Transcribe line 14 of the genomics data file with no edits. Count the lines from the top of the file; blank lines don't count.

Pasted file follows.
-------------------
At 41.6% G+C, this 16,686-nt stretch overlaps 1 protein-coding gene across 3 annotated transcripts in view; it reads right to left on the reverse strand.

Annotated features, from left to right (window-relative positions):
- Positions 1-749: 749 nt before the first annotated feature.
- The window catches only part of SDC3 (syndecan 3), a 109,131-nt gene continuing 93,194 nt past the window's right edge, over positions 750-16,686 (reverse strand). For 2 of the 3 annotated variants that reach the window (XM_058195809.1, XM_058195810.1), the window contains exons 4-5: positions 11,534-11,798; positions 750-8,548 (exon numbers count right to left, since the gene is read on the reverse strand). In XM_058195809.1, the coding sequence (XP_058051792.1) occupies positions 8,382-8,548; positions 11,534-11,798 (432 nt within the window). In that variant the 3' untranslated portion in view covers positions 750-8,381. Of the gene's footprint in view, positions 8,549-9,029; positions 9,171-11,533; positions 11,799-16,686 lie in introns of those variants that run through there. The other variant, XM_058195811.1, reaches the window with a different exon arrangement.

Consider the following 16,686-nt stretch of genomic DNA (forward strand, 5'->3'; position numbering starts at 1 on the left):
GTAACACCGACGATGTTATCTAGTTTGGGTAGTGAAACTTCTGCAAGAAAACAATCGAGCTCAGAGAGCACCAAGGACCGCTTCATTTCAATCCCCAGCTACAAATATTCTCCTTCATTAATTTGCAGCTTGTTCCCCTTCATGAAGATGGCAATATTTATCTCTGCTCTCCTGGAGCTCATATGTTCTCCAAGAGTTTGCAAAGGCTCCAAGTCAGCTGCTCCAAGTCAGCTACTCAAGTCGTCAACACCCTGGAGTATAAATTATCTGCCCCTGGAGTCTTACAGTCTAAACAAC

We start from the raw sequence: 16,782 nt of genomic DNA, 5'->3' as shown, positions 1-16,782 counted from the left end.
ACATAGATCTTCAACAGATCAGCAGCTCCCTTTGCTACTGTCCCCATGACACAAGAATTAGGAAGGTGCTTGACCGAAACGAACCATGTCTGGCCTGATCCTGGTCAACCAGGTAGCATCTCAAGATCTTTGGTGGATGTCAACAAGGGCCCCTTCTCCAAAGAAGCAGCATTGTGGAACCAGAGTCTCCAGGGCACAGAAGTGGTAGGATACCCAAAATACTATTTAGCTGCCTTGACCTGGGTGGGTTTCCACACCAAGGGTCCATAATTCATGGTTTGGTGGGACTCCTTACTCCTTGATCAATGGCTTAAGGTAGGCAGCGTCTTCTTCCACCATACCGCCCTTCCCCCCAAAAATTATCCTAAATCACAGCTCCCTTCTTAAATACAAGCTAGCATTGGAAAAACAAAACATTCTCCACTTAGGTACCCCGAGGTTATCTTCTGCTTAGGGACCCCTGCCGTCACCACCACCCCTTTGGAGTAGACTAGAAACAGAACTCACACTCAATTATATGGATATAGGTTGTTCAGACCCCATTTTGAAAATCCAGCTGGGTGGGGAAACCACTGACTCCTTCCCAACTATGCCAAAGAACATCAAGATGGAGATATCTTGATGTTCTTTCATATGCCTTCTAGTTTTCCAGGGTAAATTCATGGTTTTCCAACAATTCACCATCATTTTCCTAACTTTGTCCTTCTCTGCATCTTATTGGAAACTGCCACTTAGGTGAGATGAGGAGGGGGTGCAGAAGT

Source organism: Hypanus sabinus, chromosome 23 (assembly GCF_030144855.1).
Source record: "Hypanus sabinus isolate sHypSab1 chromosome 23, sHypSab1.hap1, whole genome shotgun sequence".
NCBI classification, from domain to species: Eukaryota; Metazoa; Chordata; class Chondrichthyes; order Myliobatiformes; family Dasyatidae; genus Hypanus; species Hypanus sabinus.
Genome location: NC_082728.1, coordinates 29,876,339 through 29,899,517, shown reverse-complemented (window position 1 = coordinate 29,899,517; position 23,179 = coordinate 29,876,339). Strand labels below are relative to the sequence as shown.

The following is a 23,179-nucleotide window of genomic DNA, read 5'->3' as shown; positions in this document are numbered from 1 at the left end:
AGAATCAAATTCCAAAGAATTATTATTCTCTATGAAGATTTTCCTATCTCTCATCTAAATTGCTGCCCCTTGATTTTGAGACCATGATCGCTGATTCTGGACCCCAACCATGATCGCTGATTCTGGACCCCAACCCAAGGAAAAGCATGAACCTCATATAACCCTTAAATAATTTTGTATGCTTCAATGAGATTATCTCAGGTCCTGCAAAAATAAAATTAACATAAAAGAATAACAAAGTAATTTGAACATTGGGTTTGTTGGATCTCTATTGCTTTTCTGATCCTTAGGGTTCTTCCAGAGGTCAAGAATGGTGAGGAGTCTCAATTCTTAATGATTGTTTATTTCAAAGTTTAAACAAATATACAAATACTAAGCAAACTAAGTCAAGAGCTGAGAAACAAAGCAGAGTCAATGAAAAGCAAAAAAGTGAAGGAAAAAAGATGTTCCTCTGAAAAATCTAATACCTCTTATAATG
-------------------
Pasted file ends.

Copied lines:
AGAATCAAATTCCAAAGAATTATTATTCTCTATGAAGATTTTCCTATCTCTCATCTAAATTGCTGCCCCTTGATTTTGAGACCATGATCGCTGATTCTGGACCCCAACCATGATCGCTGATTCTGGACCCCAACCCAAGGAAAAGCATGAACCTCATATAACCCTTAAATAATTTTGTATGCTTCAATGAGATTATCTCAGGTCCTGCAAAAATAAAATTAACATAAAAGAATAACAAAGTAATTTGAACATTGGGTTTGTTGGATCTCTATTGCTTTTCTGATCCTTAGGGTTCTTCCAGAGGTCAAGAATGGTGAGGAGTCTCAATTCTTAATGATTGTTTATTTCAAAGTTTAAACAAATATACAAATACTAAGCAAACTAAGTCAAGAGCTGAGAAACAAAGCAGAGTCAATGAAAAGCAAAAAAGTGAAGGAAAAAAGATGTTCCTCTGAAAAATCTAATACCTCTTATAATG